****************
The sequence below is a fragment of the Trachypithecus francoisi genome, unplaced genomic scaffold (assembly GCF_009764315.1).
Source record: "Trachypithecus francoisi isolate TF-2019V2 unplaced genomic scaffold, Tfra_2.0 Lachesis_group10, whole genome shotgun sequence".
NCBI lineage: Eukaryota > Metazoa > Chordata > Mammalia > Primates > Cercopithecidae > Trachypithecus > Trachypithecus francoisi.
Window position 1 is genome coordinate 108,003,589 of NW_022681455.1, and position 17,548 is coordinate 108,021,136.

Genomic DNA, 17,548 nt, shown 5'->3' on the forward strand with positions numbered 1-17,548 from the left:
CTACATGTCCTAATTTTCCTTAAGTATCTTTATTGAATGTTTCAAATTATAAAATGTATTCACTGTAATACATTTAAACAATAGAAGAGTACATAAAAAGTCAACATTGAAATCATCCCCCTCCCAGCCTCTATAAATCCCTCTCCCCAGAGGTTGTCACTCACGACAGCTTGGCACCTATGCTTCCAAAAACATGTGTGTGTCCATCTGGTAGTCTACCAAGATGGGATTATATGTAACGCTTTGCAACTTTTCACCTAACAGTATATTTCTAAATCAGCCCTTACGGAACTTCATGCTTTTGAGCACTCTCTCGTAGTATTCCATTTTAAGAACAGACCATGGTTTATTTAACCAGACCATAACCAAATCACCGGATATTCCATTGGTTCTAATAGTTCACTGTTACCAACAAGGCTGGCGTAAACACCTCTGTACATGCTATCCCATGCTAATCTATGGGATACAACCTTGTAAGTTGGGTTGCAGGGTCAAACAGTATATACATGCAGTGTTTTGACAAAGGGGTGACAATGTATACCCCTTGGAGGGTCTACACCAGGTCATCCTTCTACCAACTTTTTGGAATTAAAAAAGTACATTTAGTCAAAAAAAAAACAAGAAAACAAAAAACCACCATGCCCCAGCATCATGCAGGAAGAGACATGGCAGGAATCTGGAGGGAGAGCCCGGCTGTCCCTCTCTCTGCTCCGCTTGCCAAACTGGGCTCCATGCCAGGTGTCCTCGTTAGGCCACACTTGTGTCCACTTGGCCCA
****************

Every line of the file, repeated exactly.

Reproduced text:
The sequence below is a fragment of the Trachypithecus francoisi genome, unplaced genomic scaffold (assembly GCF_009764315.1).
Source record: "Trachypithecus francoisi isolate TF-2019V2 unplaced genomic scaffold, Tfra_2.0 Lachesis_group10, whole genome shotgun sequence".
NCBI lineage: Eukaryota > Metazoa > Chordata > Mammalia > Primates > Cercopithecidae > Trachypithecus > Trachypithecus francoisi.
Window position 1 is genome coordinate 108,003,589 of NW_022681455.1, and position 17,548 is coordinate 108,021,136.

Genomic DNA, 17,548 nt, shown 5'->3' on the forward strand with positions numbered 1-17,548 from the left:
CTACATGTCCTAATTTTCCTTAAGTATCTTTATTGAATGTTTCAAATTATAAAATGTATTCACTGTAATACATTTAAACAATAGAAGAGTACATAAAAAGTCAACATTGAAATCATCCCCCTCCCAGCCTCTATAAATCCCTCTCCCCAGAGGTTGTCACTCACGACAGCTTGGCACCTATGCTTCCAAAAACATGTGTGTGTCCATCTGGTAGTCTACCAAGATGGGATTATATGTAACGCTTTGCAACTTTTCACCTAACAGTATATTTCTAAATCAGCCCTTACGGAACTTCATGCTTTTGAGCACTCTCTCGTAGTATTCCATTTTAAGAACAGACCATGGTTTATTTAACCAGACCATAACCAAATCACCGGATATTCCATTGGTTCTAATAGTTCACTGTTACCAACAAGGCTGGCGTAAACACCTCTGTACATGCTATCCCATGCTAATCTATGGGATACAACCTTGTAAGTTGGGTTGCAGGGTCAAACAGTATATACATGCAGTGTTTTGACAAAGGGGTGACAATGTATACCCCTTGGAGGGTCTACACCAGGTCATCCTTCTACCAACTTTTTGGAATTAAAAAAGTACATTTAGTCAAAAAAAAAACAAGAAAACAAAAAACCACCATGCCCCAGCATCATGCAGGAAGAGACATGGCAGGAATCTGGAGGGAGAGCCCGGCTGTCCCTCTCTCTGCTCCGCTTGCCAAACTGGGCTCCATGCCAGGTGTCCTCGTTAGGCCACACTTGTGTCCACTTGGCCCA